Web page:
|Max Humfress V's swimming costume, c. 1911. Manly Museum and Art Gallery, Sydney|
This very rare example of a young boy's homemade V's dates to around 1911. They were made for 3 year old Max Humfress who is pictured wearing them, adding tremendous interest and value to this garment. They are the only child's 'V's' and one of the earliest 'V's'- in the Manly Museum and Art Gallery collection in Sydney Australia.
The V's are machine stitched, probably by a home dressmaker. They consist of front and back panels, joined at the left side and the crotch. The right side fastens with a cotton drawstring, secured through a channel around the waist. The seam for the drawstring has been simply turned over twice and machine sewn with a straight stitch. At the centre front the initials 'MH' have been stitched on by machine with cotton tape, slightly wider than that used on the drawstring. The simplicity of design and lack of elasticized waist indicate this was almost certainly not created by a professional seamstress but most likely a family member, possibly Max's mother.
|Max practicing his diving whilst wearing his V's|
This is one of the oldest known examples of 'Vs' - the predecessor of the modern day Speedo. Popular from the beginning of the 20th century until the end of the 1930s, these cotton V-shaped costumes for men covered the lower part of the body and were usually worn by themselves or over a one piece costume for added modesty, the latter was made a by-law in some Sydney councils in 1906. 'Vs' were particularly popular in swimming baths such as Manly Cove in Sydney and often provoked outrage from moralists over the exhibitionist tendencies of those men who wore them without a traditional one piece (which covered from neck to knee) underneath.
One such opponent was the Mayor of Waverly who in 1907 wrote that "the most objectionable aspect of surf bathing was the pleasure that bathers derived from promenading their exposed bodies." The mayor went on to refer specifically to 'Vs' which seemed only to "accentuate rather than conceal the male anatomy as after contact with the water... show up the figure in a very much worse manner than if they were nude." Another commentator, this time a mother, wrote in a letter to the editor of the Sydney Morning Herald in February 1907 that she was forced to leave Balmoral beach with her daughters due to the "sprawling men and lads, naked, but for a nondescript rag around their middle."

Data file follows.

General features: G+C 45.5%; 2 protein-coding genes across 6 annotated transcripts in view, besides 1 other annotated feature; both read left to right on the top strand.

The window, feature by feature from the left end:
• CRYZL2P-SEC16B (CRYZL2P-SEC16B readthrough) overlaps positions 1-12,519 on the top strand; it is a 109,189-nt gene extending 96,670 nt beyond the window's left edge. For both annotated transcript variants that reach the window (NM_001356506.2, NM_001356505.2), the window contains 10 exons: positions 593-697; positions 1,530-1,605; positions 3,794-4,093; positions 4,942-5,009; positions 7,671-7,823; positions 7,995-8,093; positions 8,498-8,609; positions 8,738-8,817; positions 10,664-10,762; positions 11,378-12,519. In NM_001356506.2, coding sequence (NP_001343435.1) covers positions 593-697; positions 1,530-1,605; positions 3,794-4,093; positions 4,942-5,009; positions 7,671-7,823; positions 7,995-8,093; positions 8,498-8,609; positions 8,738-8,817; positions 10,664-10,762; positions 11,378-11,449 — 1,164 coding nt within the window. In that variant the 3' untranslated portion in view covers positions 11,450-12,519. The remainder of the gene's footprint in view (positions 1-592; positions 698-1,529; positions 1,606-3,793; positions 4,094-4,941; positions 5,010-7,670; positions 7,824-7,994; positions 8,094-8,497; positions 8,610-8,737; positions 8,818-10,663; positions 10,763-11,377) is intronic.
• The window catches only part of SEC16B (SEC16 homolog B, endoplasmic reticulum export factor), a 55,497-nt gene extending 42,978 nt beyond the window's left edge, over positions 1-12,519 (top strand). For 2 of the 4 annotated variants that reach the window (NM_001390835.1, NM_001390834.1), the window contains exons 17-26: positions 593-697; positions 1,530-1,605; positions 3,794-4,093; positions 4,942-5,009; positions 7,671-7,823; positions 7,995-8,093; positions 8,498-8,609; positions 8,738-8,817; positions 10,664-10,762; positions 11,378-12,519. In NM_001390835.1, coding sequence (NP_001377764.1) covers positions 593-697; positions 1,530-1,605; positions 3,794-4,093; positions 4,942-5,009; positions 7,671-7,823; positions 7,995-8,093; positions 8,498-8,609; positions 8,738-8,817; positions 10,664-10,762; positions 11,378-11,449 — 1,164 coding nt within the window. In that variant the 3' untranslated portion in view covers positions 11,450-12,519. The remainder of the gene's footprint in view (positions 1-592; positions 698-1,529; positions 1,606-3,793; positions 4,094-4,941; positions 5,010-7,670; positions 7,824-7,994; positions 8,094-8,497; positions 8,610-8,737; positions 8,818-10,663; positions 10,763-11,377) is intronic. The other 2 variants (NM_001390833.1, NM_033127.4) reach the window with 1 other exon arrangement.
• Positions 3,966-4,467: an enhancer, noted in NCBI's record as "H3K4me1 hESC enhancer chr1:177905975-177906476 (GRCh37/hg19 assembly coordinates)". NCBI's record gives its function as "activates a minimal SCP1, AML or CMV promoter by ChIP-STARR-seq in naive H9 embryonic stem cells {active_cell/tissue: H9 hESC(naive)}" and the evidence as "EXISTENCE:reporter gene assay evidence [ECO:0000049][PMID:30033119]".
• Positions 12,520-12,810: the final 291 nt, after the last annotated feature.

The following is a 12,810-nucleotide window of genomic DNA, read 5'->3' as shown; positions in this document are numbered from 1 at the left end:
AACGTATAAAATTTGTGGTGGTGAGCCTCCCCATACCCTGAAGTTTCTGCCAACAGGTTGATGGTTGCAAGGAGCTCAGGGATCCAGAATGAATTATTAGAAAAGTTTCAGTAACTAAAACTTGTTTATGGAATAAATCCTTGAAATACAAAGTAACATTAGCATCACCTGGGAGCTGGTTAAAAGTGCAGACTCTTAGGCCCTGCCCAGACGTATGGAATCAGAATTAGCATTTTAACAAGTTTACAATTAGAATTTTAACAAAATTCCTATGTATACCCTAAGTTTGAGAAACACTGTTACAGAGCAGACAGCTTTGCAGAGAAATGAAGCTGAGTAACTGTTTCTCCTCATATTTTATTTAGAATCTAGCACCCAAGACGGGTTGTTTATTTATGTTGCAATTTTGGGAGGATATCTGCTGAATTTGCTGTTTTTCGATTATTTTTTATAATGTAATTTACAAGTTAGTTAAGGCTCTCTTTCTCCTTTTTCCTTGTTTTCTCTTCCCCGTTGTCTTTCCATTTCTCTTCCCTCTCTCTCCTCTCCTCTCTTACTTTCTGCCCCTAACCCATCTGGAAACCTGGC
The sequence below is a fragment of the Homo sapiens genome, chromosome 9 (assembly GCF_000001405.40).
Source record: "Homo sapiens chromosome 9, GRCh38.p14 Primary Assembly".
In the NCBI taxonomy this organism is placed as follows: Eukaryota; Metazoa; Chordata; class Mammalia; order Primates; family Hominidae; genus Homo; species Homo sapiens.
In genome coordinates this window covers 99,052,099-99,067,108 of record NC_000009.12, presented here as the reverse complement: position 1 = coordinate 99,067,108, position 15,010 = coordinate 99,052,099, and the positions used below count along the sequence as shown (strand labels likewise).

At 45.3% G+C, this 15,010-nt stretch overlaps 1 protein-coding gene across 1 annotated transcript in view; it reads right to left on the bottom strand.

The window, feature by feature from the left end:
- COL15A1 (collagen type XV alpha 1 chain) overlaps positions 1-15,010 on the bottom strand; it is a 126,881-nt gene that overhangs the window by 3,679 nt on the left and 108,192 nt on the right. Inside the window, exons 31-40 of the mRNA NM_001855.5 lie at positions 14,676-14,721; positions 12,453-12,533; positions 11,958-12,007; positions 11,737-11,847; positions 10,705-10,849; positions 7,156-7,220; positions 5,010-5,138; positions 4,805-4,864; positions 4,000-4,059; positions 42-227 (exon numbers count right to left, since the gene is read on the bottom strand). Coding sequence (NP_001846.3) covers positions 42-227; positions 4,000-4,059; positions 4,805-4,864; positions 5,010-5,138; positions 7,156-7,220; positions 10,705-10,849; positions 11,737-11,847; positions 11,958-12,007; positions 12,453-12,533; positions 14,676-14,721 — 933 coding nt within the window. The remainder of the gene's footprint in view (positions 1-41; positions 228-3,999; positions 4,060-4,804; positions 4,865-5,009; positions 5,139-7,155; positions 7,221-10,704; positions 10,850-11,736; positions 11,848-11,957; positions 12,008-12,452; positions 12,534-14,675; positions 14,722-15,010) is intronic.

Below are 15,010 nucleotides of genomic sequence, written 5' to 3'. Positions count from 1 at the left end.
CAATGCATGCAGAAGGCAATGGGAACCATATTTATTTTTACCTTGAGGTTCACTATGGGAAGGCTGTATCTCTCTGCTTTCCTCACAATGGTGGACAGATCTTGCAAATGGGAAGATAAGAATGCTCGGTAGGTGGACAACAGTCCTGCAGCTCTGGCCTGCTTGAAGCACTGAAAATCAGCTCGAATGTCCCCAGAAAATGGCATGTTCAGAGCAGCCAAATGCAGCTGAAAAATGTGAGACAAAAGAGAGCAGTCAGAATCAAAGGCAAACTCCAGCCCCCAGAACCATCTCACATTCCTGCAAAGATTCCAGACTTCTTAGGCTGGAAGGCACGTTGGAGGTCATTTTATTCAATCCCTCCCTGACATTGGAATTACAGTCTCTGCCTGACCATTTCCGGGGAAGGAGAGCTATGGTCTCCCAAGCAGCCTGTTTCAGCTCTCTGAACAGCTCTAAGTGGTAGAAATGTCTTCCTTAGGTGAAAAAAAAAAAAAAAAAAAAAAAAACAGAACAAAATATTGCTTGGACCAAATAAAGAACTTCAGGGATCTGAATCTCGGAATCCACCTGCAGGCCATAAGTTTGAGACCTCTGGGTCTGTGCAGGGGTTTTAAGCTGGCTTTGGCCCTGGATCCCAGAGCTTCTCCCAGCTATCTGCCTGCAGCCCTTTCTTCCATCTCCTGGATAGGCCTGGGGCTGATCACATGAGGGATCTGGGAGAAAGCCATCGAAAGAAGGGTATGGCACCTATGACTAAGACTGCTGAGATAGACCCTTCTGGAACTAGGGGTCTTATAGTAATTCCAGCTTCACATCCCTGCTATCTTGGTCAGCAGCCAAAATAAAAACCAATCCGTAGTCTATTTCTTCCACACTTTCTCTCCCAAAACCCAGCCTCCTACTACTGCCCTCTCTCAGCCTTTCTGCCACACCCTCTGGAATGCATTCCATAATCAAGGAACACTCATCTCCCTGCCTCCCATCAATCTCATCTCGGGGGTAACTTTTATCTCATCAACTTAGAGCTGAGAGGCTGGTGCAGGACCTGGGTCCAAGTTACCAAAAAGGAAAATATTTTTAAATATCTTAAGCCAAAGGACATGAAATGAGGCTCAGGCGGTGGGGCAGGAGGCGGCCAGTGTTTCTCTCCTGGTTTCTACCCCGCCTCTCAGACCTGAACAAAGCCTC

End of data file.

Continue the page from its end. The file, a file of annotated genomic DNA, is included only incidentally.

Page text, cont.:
This new type of swimwear not only shocked but also challenged ideas of what was and what was not acceptable swimwear, as well as how the body should be displayed, or in this case concealed, on Australian beaches.
For more detailed information about the manufacture of this garment and to explore others like it please visit the Australian Dress Register by clicking on the logo below.
*The Australian Dress Register is a collaborative, online project about dress with Australian provenance pre-1975. This includes men's, women's and children's clothing ranging from the special occasion to the everyday. Museums and private collectors are encouraged to research their garments and share the stories and photographs while the information is still available and within living memory. The project is facilitated by the Powerhouse Museum in Sydney, Australia. All contents are copyright of the Powerhouse Museum and Contributors.